In the UK, chlorine is in short supply, which is inflating the cost of obtaining the chemical. However, there is a cheaper, safer, cleaner, and more environmentally friendly way to create a solution to treat swimming pools: Hyprolyser®. This electrochlorination system uses salt (in abundant supply and relatively cheap), water, and electricity to produce sodium hypochlorite (not classified as a hazardous chemical, although precautions still need to be taken when handling and storing), which can then be used to disinfect swimming pools and spas.
Using salt to produce sodium hypochlorite instead of purchasing chlorine is beneficial in several ways—both practically and economically. Salt is safe, and employees do not have to be given expensive training on how to handle hazardous chemicals. It is also easy to store, has an infinite shelf life, and requires minimal packaging that can be easily recycled.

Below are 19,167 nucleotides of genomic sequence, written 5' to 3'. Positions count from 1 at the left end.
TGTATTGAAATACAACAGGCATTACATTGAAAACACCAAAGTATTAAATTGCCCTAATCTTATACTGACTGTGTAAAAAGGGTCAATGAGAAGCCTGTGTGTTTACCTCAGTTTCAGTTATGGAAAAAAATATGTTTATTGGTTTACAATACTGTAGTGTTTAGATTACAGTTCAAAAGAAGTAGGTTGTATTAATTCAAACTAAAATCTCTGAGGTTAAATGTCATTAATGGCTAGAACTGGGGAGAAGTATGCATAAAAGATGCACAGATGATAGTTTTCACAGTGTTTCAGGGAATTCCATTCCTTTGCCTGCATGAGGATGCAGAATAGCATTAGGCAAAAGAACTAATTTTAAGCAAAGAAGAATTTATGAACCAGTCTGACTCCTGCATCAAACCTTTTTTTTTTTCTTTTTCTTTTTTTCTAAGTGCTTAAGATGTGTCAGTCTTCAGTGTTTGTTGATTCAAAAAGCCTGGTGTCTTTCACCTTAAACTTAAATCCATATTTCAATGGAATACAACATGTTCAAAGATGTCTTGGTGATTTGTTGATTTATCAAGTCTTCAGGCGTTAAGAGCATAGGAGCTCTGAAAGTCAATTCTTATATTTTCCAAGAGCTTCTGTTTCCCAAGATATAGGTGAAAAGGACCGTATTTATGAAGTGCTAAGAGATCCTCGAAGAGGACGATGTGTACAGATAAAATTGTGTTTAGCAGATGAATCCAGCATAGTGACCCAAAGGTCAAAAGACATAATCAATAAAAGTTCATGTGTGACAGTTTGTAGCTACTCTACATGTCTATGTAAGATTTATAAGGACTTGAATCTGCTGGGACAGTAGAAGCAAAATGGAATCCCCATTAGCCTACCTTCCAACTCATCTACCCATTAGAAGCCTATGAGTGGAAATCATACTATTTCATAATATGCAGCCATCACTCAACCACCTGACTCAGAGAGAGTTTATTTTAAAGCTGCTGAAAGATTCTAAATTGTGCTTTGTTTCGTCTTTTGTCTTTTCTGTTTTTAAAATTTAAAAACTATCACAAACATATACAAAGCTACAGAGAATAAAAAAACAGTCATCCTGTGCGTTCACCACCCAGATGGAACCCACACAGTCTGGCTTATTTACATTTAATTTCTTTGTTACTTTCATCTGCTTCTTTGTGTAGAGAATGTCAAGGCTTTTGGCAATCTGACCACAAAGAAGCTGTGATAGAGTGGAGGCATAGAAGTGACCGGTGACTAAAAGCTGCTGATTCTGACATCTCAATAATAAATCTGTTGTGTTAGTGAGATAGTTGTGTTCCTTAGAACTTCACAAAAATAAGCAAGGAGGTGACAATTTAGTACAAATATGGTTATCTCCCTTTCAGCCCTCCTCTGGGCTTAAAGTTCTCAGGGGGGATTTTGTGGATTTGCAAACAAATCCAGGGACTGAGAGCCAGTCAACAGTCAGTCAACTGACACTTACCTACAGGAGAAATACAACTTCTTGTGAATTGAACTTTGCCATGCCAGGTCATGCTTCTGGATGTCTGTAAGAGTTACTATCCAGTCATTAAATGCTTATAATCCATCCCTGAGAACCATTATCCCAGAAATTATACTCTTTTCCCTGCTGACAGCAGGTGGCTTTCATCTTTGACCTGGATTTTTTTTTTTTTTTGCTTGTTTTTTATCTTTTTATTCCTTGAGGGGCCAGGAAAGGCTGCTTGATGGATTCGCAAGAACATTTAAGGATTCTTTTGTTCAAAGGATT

Not being reliant on chlorine also has other economic advantages, including:
- No hazardous waste disposal
- No remedial maintenance of the chlorine injector
- No technical intervention required
2. Using pool covers
When pools are not in use, applying pool covers is a simple yet effective way of reducing operating costs by saving energy.
Depending on how old and well insulated the building is, up to 1500 kWh per year can be saved. For the average UK semi-Olympic pool measuring 25m x 10m, operators could save approximately £27,000 in energy costs by using the right pool cover.
3. Retrofitting variable speed drives
Retrofitting variable speed (or inverter) drives to existing circulation pumps reduces the flow rate and saves energy. For example, fitting a 10Kw drive to an existing circulation pump and using it for ten hours overnight would reduce the flow rate by approximately 20% and save 1800Kw per annum. This could represent a 50% saving on pump operating costs.